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  • Saturday's Somewhat Useless Post about Some Good Music: Idealizing Life in the City
    Saturday, October 27, 2007

    In my last post, I discussed how Matt Nathanson's music reminds me of an evening in the city. Well, apparently he's not the only one likes to visualize idealistic locales within the confines in a city limits.

    Of course, one has come to expect sad, desolate, lonesome songs to come from the mind of American Music Club leader Mark Eitzel. "Myopic Books" has to be one of the best songs about loneliness, isolation, and wanting to break a self-imposed isolation by visiting an idealistic place within the city. Plus, there's a wonderful reference to Dinosaur Jr, "and that makes me happy," as Mr. Eitzel would say.

    Listen To: Myopic Books (taken from the album Love Songs for Patriots, released on Merge Records)

    Then again, another room-loving boy, Loney, Dear's Emil Svanangen, likes to write about the city. The main single off of his wonderful Sologne (recently issued here in the US), is a beautiful song that has earned him respect and critical acclaim. Easy to see why, too, as it's one heck of a catchy number.

    Listen To: The City, The Airport (taken from the album, Sologne, released on The Rebel Group)

    And, of course, if we're talking about music about cities, there's always the shoulda-been-a-hit-with-the-NPR-crowd "The City," by the late, great Dismemberment Plan. I once wrote a long, rambling rant about how this song really, truly should have been a big hit for the band, as it seemed to be perfect for a world then loving Eagle-Eye Cherry, and soon to love John Mayer. Nearly a decade after its creation, it's still a wonderful song, and I stand by my statements of it being one of the better creations of the 1990s.

    Listen To: The City (taken from the album Emergency & 1, released by Desoto Records)

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    posted by joseph kyle @ 10:04 AM   0 comments
    Review: Matt Nathanson Some Mad Hope
    Thursday, October 25, 2007

    As you may or may not know, I occasionally have a sweet tooth for a singer-songwriter type. Such is true of Matt Nathanson, a young man who in the past few years has quietly released a number of records and toured the land. I've never heard of him, of course, until about a month ago, when I somehow stumbled upon him via a method I can't really recall. It was his song "Car Crash" that won me over; it has an upbeat tempo, a rich melody, and an overall vibe that reminds me of vintage Buffalo Tom. So, being won over by that song, I sought out his latest album, Some Mad Hope. The rest of the record doesn't quite have the instantly addictive quality of "Car Crash," but the songs, well, they're good. Especially "Bulletproof Weeks." The songs found on Some Mad Hope vary between breathy singer-songwriter fare a la Semisonic, Coldplay, and Ryan Adams, and, well, I can't think of anything better than that. And "Sooner Surrender" is a wonderful little love song, too.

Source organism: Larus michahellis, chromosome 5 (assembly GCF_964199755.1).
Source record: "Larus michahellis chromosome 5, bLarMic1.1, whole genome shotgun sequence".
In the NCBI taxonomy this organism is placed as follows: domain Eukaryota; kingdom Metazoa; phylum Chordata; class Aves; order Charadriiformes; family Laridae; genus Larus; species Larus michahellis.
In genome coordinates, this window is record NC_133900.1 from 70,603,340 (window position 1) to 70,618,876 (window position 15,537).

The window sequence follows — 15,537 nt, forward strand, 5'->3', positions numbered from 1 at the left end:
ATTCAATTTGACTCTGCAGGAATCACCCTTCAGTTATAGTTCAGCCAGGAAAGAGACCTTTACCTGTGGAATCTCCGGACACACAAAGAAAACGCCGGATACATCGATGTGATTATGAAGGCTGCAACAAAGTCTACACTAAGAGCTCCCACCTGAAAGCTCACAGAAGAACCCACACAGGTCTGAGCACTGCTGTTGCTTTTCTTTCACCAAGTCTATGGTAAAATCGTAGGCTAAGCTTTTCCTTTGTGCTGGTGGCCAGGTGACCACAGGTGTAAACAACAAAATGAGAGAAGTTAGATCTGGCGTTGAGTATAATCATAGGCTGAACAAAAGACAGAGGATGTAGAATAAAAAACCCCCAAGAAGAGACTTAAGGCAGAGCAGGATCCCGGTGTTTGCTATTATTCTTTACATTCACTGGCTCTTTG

When I dream of the city and I envision myself wanting to be able to go places here and there, or to go a place and not feel obligated to go anywhere, if I so desire, I would like to think Matt Nathanson's music is playing. In the bookstore, in the bar, in the boutiques, in my mind--his is the friendly, enjoyable sound I would like to relate to shopping, of socializing, of being in a functioning culture. His is the music for an audience with social skills, who don't necessarily care so much about music as a thing to be examined and analyzed by itself, but as something to be enjoyed as a part of something broader--a night out, a party, a phase of life. Nathanson's music is friendly, affable, universal. It's not pandering to an audience, nor is it underachieving as a mask for a lack of talent. It, simply, is.